Open Access. Powered by Scholars. Published by Universities.®

Arts and Humanities Commons

Open Access. Powered by Scholars. Published by Universities.®

Articles 1 - 12 of 12

Full-Text Articles in Arts and Humanities

‘A’ That’S Past Forget – Forgie’: National Drama And The Construction Of Scottish National Identity On The Nineteenth-Century Stage, Paula Sledzinska Dec 2018

‘A’ That’S Past Forget – Forgie’: National Drama And The Construction Of Scottish National Identity On The Nineteenth-Century Stage, Paula Sledzinska

Studies in Scottish Literature

Focused on dramatic adaptations of Walter Scott’s Rob Roy and Waverley for the Theatre Royal, Edinburgh, by Isaac Pocock and John W. Calcraft, this essay explores "how the conflicted Lowland and Highland traditions became incorporated into the new image of the nation," offering "a theatrical reflection of the dynamic process of identity building in the nineteenth-century Scotland."


Authority And The Narrative Voice In Stevenson's Weir Of Hermiston, Gillian Hughes Nov 2016

Authority And The Narrative Voice In Stevenson's Weir Of Hermiston, Gillian Hughes

Studies in Scottish Literature

Discusses and analyzes Robert Louis Stevenson's use of the narrator's voice in his short, unfinished novel Weir of Hermiston, comparing his narrative strategies with those of Walter Scott, George Moore, George Douglas Brown, D.H. Lawrence, and Lewis Grassic Gibbon, concluding that "Stevenson’s fictions are experimental works," that "respond ingeniously to the dominant and quasi-official formulae and assumptions of writers of classic Victorian novels, and in turn establish an important model from which subsequent British novelists ... could learn."


Authorial Disguise And Intertextuality: Scott’S The Lay Of The Last Minstrel, Coleridge, And Keats, Beth Lau Nov 2014

Authorial Disguise And Intertextuality: Scott’S The Lay Of The Last Minstrel, Coleridge, And Keats, Beth Lau

Studies in Scottish Literature

Discusses Walter Scott's first published poem The Lay of the Last Minstrel (1805), exploring the relation between Scott's use of disguise and distancing devices with his use of anonymity in his fiction, and explores the intertextual relationships between his poem and other poems of the romantic era.


Textual Messages: Scholarly Editions And Their Role In Literary Criticism, Alison Lumsden Aug 2013

Textual Messages: Scholarly Editions And Their Role In Literary Criticism, Alison Lumsden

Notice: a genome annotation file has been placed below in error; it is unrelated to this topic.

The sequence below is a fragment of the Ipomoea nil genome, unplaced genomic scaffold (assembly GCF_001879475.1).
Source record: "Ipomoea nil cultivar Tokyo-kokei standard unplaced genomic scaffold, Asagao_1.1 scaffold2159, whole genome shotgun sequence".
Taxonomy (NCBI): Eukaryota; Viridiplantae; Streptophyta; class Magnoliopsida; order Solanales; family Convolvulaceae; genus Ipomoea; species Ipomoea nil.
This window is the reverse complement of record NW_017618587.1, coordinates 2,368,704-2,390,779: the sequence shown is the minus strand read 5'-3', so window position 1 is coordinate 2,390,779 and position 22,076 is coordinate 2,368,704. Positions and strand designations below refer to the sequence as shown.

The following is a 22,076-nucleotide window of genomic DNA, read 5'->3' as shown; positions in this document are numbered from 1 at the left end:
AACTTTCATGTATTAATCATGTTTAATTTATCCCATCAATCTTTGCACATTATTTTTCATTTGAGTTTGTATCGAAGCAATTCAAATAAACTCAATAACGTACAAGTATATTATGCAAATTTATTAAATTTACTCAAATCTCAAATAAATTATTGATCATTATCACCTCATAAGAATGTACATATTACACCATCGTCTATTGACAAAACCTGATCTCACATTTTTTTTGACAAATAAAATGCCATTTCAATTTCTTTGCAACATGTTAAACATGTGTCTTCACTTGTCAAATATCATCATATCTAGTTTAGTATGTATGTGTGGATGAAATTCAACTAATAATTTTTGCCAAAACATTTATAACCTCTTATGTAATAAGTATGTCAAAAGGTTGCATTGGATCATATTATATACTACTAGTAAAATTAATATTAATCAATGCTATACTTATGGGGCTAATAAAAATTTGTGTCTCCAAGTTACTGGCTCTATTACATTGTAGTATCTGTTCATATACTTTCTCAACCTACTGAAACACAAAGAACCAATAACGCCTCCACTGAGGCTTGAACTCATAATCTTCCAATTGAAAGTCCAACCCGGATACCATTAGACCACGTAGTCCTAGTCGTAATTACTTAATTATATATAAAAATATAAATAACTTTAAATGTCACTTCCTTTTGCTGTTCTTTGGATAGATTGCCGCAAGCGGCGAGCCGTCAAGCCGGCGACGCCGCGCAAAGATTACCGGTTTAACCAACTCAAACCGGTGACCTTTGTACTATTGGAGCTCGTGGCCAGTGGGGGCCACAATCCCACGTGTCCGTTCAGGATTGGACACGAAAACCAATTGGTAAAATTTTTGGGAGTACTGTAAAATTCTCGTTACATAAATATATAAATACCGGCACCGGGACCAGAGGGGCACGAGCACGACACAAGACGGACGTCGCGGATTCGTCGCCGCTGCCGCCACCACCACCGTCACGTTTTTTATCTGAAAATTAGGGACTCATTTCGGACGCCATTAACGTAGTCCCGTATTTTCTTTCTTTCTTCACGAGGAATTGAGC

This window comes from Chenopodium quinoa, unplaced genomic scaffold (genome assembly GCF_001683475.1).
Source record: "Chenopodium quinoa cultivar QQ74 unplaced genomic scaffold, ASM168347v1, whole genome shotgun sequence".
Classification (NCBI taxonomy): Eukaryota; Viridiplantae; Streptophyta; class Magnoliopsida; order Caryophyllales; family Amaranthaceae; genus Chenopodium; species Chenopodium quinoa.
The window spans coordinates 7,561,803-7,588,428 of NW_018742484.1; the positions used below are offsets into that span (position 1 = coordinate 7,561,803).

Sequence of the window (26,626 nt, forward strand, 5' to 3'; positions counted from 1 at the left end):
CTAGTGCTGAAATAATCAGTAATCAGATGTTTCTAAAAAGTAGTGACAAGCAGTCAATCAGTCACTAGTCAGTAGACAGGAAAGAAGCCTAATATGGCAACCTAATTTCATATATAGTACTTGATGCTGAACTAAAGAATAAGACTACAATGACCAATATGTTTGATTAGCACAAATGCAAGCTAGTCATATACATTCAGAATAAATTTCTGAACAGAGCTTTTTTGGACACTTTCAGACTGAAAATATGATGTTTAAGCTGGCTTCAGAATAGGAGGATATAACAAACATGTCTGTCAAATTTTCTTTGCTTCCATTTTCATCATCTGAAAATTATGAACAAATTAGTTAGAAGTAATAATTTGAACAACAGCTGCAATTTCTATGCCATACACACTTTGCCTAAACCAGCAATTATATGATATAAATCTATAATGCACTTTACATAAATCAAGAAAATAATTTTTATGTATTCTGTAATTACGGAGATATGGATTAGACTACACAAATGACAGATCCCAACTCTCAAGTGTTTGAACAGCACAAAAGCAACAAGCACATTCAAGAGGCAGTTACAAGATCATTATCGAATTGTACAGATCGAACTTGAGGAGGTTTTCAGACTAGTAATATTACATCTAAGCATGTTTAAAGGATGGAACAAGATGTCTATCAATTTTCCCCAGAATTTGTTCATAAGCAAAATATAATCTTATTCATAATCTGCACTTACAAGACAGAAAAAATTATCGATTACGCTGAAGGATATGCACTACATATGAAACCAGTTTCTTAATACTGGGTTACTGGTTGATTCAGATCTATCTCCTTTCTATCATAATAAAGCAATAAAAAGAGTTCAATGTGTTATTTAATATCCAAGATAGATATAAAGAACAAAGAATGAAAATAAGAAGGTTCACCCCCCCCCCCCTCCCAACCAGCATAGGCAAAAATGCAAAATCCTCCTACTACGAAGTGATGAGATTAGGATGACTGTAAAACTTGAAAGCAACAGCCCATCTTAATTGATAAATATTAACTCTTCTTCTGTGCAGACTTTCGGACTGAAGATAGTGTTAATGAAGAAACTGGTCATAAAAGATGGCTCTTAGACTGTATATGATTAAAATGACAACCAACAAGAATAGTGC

Studies in Scottish Literature

Discusses the editing of Scottish literary texts, specifically recent editions of Walter Scott and James Hogg, and argues that textual investigation is not simply technical and preliminary but an integral part of literary criticism.


Deficiencies: Mental Disability And The Imagination In Scott's Waverley Novels, Colin Carman Aug 2013

Deficiencies: Mental Disability And The Imagination In Scott's Waverley Novels, Colin Carman

Studies in Scottish Literature

Argues that Walter Scott's novels, especially Waverley and The Heart of Midlothian, represent a shift in Anglo-scottish attitudes towards the mentally ill, and that mental disability, operating in Scott's novels under the guises of idiocy and insanity, was integral to Scott’s articulations of the romantic imagination.


Books Received, John T. Knox, Patrick G. Scott Aug 2013

Books Received, John T. Knox, Patrick G. Scott

Studies in Scottish Literature

Publication details and short descriptions of over thirty recently-published books in Scottish literature and related fields.


The Ssl Symposium On Editing: A Commentary, Ian Duncan Aug 2013

The Ssl Symposium On Editing: A Commentary, Ian Duncan

Studies in Scottish Literature

Reviews and comments on the preceding essays in the SSL Symposium on Editing Scottish Literary Texts, setting them in the wider context of critical discussion, responding to some of the earlier comments comparing the recent collected editions of Walter Scott and James Hogg, and arguing that the "authentically democratic" work of making a fuller range of Scottish literary texts available moves critical discussion forward from the "tedious zero-sum game" of debating a static canon.


Sir Walter Scott And John Clare: An Unpublished Letter, Ian D. Kane Aug 2013

Sir Walter Scott And John Clare: An Unpublished Letter, Ian D. Kane

Studies in Scottish Literature

Reports an autograph letter written by Walter Scott, now in the G. Ross Roy Collection at the University of South Carolina, dated May 31, 1820, and sent to Captain Markham Shirwill, responding to Shirwill's request that Scott foster Clare's writing career; along with a transcription and illustration of the letter, the note discusses what was previously known about this incident and its context based on the letters of Clare.


Writer, Reader, And Rhetoric In John Gibson Lockhart's Memoirs Of The Life Of Sir Walter Scott, Bart., Gerald P. Mulderig Jan 2012

Writer, Reader, And Rhetoric In John Gibson Lockhart's Memoirs Of The Life Of Sir Walter Scott, Bart., Gerald P. Mulderig

Studies in Scottish Literature

No abstract provided.


"A Very Curious Emptiness": Walter Scott And The Twentieth-Century Scottish Renaissance Movement, Margery Palmer Mcculloch Jan 2007

"A Very Curious Emptiness": Walter Scott And The Twentieth-Century Scottish Renaissance Movement, Margery Palmer Mcculloch

Studies in Scottish Literature

No abstract provided.


"Hab Nab At A Venture": Scott On The Creative Process, David Hewitt Jan 2007

"Hab Nab At A Venture": Scott On The Creative Process, David Hewitt

Studies in Scottish Literature

No abstract provided.


Hogg, Byron, Scott, And John Murray Of Albemarle Street, Douglas S. Mack Jan 2007

Hogg, Byron, Scott, And John Murray Of Albemarle Street, Douglas S. Mack

Studies in Scottish Literature

No abstract provided.